Edible Gardening Garden Design

How to Make an Herb Wheel

herb garden design

You don’t have to have a green thumb to grow herbs. In fact, some herbs can be overly happy in the garden and so a little neglect may actually keep them in check.

Keeping them in check can be a challenge. Some herbs, especially the mints, should only be planted in a container or they will take over the garden. With that said, every plant has its place, and every garden should have some herbs.

Historically, extensive herb gardens were found at every homestead. Each family would have herbs that they would use for making soaps, teas, cooking, and for medicinal use. Lambs ear (Stachys byzantina) for example, was used as toilet paper.

Every gardener and every cook needs a fresh and ready supply of herbs. Many herbs are cold hardy and will withstand our moderate winters. Though not every herb will survive, herbs can be harvested, collected, and dried so that they are available year round.

Herb wheels are a fun way of growing a large diversity of herbs in a small, contained space. Since most herbs need good drainage and are very vigorous, they are an excellent choice for a container garden. Select a large round and shallow container and fill it with good potting soil. Then follow the next few steps.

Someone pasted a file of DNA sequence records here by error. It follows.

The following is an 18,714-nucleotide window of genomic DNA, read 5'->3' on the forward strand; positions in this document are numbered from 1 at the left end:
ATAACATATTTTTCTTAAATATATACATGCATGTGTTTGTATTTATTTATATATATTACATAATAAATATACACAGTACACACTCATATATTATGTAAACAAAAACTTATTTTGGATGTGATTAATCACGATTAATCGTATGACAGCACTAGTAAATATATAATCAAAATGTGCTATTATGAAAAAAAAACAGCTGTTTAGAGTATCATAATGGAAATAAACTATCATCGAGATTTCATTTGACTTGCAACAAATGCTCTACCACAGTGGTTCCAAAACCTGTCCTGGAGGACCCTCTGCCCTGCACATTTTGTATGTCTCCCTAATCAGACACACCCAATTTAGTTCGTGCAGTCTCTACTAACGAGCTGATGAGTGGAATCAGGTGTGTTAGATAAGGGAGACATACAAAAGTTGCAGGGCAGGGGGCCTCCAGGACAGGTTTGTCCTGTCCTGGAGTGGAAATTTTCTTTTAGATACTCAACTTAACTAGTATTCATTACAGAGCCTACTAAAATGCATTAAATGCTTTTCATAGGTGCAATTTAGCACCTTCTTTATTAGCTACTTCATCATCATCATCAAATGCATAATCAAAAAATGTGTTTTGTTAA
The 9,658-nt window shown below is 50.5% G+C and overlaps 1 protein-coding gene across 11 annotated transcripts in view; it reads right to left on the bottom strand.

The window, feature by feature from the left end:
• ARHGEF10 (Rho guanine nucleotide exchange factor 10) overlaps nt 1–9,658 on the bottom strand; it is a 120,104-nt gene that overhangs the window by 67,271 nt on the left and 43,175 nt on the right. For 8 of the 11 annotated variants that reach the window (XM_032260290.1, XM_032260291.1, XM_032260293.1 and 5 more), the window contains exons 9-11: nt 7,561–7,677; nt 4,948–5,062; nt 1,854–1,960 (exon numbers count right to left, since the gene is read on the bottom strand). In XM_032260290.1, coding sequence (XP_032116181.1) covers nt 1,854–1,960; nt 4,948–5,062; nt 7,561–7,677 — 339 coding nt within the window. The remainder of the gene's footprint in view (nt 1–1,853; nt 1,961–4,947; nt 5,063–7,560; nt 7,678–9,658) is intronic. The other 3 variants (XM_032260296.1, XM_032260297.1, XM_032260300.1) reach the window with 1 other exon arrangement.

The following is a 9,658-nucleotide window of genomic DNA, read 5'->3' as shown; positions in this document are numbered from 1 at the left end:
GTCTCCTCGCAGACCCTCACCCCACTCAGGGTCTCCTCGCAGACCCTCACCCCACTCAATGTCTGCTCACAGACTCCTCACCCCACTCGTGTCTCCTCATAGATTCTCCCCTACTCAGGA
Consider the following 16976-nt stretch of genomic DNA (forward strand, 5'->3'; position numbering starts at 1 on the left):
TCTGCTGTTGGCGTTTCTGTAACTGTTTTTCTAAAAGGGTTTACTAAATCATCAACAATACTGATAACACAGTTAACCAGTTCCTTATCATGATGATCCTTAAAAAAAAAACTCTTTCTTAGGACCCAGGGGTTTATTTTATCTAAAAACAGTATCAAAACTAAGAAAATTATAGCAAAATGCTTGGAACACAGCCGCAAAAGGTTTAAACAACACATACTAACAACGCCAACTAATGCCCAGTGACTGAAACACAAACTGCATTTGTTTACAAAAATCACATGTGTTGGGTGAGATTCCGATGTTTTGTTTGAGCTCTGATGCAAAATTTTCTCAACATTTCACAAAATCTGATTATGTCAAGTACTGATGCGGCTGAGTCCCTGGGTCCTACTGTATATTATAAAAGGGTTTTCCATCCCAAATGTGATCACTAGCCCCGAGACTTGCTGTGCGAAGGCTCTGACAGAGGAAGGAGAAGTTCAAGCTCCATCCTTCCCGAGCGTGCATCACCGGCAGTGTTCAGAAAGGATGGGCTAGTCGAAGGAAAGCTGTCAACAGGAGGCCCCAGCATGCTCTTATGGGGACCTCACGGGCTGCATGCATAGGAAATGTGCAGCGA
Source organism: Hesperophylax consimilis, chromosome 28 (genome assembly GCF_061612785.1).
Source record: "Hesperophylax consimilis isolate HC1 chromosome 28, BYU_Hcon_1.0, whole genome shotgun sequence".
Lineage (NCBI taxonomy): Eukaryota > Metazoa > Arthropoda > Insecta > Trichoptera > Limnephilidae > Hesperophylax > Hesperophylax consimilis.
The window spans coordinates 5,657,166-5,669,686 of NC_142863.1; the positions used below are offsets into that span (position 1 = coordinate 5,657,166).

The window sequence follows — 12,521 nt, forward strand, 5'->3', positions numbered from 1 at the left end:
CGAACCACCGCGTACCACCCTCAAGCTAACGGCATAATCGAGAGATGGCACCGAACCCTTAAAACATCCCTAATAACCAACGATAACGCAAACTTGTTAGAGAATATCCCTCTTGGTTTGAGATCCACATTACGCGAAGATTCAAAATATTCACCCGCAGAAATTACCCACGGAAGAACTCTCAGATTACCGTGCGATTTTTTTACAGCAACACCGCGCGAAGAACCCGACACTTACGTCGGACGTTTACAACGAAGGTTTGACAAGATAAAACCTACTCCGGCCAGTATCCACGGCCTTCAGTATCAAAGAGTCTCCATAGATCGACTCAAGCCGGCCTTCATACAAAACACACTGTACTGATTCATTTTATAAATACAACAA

1. Take string and tape and evenly divide the container into eight quadrants.

2. Plant each quadrant with a single type of herb—basil, thyme, sage, oregano, mint, chives, tarragon, and parsley.

3. Remove the string and plant the center of the wheel with another single plant such as rosemary. If you are adventurous and you have a large enough container, you can place a second smaller container in that center spot and plant a second miniature wheel.

4. Water regularly.

Herb wheels can be fun additions to the garden and don’t require a lot of space. For more information about gardening with herbs, go to www.ces.ncsu.edu. To contact a Durham Extension Master Gardener Volunteer, call 919-560-0526 or email mastergardener@dconc.gov.

Illustration by Michelle Wallace

Michelle Wallace is a freelance writer focusing on horticulture.

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